Meta-communication (Was: Don't start down that road...)

Subject: Meta-communication (Was: Don't start down that road...)
From: Beth Agnew <Beth -dot- Agnew -at- senecac -dot- on -dot- ca>
To: "TECHWR-L" <techwr-l -at- lists -dot- raycomm -dot- com>
Date: Fri, 07 Feb 2003 16:21:38 -0500


People employ various techniques when they communicate:
There is the obtuse stance, where the respondent consciously or unconsciously misses the point the other person is trying to make. There is the distraction, where the respondent uses verbal countermeasures to draw the discussion away from the original topic into another area where s/he may have more ammunition or a better position to defend. There is the ad hominem argument which is directed toward the person rather than the matter being discussed. There is the "I'm OK, you're not" style that points out the faults in the other party's argument, logic or presentation while being oblivious to those same errors in one's owm communication. There are many more.

Computer-mediated communication removes many of the normal barriers to conversation by letting us focus on words and ideas without being affected by the correspondent's appearance, race, accent, gestures, etc. Theoretically, this should provide a communication environment that allows for more profound discussion and clearer messages. But what do we humans do? We find ways of reintroducing all those physical aspects of communication into the computer medium and perpetuate the problems that we have in face to face discussions.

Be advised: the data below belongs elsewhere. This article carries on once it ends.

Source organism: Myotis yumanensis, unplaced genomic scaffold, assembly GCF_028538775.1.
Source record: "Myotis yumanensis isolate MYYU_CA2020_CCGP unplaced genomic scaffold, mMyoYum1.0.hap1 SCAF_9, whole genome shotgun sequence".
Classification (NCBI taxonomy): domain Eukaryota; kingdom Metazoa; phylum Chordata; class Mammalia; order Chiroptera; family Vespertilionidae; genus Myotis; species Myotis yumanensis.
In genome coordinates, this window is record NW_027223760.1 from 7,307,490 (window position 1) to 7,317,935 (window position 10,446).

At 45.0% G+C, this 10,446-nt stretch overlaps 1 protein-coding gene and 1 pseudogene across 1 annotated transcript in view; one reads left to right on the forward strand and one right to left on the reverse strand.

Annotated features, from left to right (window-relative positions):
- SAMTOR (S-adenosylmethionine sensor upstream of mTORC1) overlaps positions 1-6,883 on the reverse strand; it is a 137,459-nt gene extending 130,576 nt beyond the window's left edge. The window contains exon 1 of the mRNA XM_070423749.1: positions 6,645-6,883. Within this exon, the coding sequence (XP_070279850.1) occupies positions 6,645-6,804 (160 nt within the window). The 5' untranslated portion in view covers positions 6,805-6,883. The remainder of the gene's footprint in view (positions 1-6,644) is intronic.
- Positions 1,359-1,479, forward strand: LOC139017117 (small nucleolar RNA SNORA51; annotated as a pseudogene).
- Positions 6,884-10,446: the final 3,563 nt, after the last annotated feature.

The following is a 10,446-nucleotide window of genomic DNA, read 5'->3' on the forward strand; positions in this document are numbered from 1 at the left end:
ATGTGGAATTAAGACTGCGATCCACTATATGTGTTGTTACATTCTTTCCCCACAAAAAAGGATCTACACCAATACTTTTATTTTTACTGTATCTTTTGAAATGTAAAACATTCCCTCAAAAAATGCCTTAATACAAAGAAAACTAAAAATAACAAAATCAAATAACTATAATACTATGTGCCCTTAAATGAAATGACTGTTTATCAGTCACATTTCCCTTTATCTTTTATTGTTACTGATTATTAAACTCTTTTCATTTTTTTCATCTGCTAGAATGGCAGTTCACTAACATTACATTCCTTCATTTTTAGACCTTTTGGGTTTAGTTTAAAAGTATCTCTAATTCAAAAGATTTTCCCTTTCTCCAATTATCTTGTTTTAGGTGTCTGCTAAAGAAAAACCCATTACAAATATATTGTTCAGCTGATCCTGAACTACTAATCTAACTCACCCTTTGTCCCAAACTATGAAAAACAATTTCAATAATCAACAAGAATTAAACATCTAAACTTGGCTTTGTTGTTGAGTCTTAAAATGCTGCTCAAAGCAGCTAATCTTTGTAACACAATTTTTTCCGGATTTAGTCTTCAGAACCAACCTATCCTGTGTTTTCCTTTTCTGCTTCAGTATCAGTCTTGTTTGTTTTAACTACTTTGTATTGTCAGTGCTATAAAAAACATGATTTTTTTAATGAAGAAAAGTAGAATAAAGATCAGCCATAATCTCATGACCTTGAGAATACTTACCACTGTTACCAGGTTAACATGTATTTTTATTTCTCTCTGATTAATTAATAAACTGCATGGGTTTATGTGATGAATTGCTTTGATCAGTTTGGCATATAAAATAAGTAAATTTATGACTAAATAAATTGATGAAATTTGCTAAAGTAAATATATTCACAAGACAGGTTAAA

As Andrew points out, we are professional wordsmiths. Our success is based on our skill in putting the right words in the right place at the right time for the right audience. What would happen if we used this medium to discover new, more effective ways of communicating, especially on sensitive topics?
--Beth

Here we have people who are supposedly skilled communicators who are debating about
how they are not being understood. Communicators who are unable to effectively
communicate.
You have to see the irony in that.
Andrew Plato
--
Beth Agnew
Professor, Technical Communication
Seneca College of Applied Arts & Technology
Toronto, Ontario
416.491.5050 x3133
beth -dot- agnew -at- senecac -dot- on -dot- ca




^^^^^^^^^^^^^^^^^^^^^^^^^^^^^^^^^^^^^^^^^^^^^^^^^^^^^^^^^

Buy or upgrade to RoboHelp X3 today and receive the WebHelp
Merge Module for FREE ($299 value). RoboHelp X3's all-new
features include conditional text, completely re-engineered
printed documentation output, Context-sensitive Help Toolkit,
single-source layouts, and more!
Order online today at http://www.ehelp.com/techwr-l


---
You are currently subscribed to techwr-l as:
archive -at- raycomm -dot- com
To unsubscribe send a blank email to leave-techwr-l-obscured -at- lists -dot- raycomm -dot- com
Send administrative questions to ejray -at- raycomm -dot- com -dot- Visit
http://www.raycomm.com/techwhirl/ for more resources and info.



References:
Re: ADMIN: Don't start down this road: From: Andrew Plato

Previous by Author: Re: ADMIN: Don't start down this road
Next by Author: Re: Technical Writing Tests
Previous by Thread: Re: ADMIN: Don't start down this road
Next by Thread: Re: ADMIN: Don't start down this road


What this post helpful? Share it with friends and colleagues:

Sponsored Ads


Sponsored Ads